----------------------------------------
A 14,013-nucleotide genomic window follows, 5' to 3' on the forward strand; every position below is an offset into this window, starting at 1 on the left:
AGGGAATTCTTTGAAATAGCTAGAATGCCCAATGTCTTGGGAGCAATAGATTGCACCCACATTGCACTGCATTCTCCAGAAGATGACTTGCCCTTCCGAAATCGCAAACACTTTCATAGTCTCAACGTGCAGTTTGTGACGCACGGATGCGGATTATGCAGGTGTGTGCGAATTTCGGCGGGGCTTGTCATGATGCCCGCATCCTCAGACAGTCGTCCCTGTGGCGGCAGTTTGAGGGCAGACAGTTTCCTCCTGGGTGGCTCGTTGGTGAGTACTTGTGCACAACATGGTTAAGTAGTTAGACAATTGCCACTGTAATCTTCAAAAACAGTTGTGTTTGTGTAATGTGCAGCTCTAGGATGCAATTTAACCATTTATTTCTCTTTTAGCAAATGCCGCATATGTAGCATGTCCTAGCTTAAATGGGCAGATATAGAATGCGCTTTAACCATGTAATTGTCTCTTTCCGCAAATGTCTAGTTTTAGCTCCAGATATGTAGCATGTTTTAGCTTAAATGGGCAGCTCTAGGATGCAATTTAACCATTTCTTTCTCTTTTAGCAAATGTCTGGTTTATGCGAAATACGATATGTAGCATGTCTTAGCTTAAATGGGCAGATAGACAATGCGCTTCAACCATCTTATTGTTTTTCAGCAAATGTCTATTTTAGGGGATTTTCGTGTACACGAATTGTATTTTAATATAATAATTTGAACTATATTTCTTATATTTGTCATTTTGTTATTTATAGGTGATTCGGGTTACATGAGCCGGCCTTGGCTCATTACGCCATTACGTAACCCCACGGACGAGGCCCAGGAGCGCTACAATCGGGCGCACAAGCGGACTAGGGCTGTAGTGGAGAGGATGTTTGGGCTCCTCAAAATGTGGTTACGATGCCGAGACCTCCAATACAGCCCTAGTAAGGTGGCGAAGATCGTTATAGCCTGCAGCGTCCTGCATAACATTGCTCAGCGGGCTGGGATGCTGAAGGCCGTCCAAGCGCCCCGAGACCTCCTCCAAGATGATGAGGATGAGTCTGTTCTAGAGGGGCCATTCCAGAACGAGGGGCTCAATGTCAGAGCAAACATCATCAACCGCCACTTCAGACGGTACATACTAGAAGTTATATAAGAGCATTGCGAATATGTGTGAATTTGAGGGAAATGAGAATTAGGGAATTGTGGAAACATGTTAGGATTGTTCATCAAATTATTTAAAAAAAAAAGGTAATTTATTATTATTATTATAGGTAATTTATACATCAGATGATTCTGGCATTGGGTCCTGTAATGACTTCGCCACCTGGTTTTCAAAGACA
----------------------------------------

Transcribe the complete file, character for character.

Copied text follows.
A 14,013-nucleotide genomic window follows, 5' to 3' on the forward strand; every position below is an offset into this window, starting at 1 on the left:
AGGGAATTCTTTGAAATAGCTAGAATGCCCAATGTCTTGGGAGCAATAGATTGCACCCACATTGCACTGCATTCTCCAGAAGATGACTTGCCCTTCCGAAATCGCAAACACTTTCATAGTCTCAACGTGCAGTTTGTGACGCACGGATGCGGATTATGCAGGTGTGTGCGAATTTCGGCGGGGCTTGTCATGATGCCCGCATCCTCAGACAGTCGTCCCTGTGGCGGCAGTTTGAGGGCAGACAGTTTCCTCCTGGGTGGCTCGTTGGTGAGTACTTGTGCACAACATGGTTAAGTAGTTAGACAATTGCCACTGTAATCTTCAAAAACAGTTGTGTTTGTGTAATGTGCAGCTCTAGGATGCAATTTAACCATTTATTTCTCTTTTAGCAAATGCCGCATATGTAGCATGTCCTAGCTTAAATGGGCAGATATAGAATGCGCTTTAACCATGTAATTGTCTCTTTCCGCAAATGTCTAGTTTTAGCTCCAGATATGTAGCATGTTTTAGCTTAAATGGGCAGCTCTAGGATGCAATTTAACCATTTCTTTCTCTTTTAGCAAATGTCTGGTTTATGCGAAATACGATATGTAGCATGTCTTAGCTTAAATGGGCAGATAGACAATGCGCTTCAACCATCTTATTGTTTTTCAGCAAATGTCTATTTTAGGGGATTTTCGTGTACACGAATTGTATTTTAATATAATAATTTGAACTATATTTCTTATATTTGTCATTTTGTTATTTATAGGTGATTCGGGTTACATGAGCCGGCCTTGGCTCATTACGCCATTACGTAACCCCACGGACGAGGCCCAGGAGCGCTACAATCGGGCGCACAAGCGGACTAGGGCTGTAGTGGAGAGGATGTTTGGGCTCCTCAAAATGTGGTTACGATGCCGAGACCTCCAATACAGCCCTAGTAAGGTGGCGAAGATCGTTATAGCCTGCAGCGTCCTGCATAACATTGCTCAGCGGGCTGGGATGCTGAAGGCCGTCCAAGCGCCCCGAGACCTCCTCCAAGATGATGAGGATGAGTCTGTTCTAGAGGGGCCATTCCAGAACGAGGGGCTCAATGTCAGAGCAAACATCATCAACCGCCACTTCAGACGGTACATACTAGAAGTTATATAAGAGCATTGCGAATATGTGTGAATTTGAGGGAAATGAGAATTAGGGAATTGTGGAAACATGTTAGGATTGTTCATCAAATTATTTAAAAAAAAAAGGTAATTTATTATTATTATTATAGGTAATTTATACATCAGATGATTCTGGCATTGGGTCCTGTAATGACTTCGCCACCTGGTTTTCAAAGACA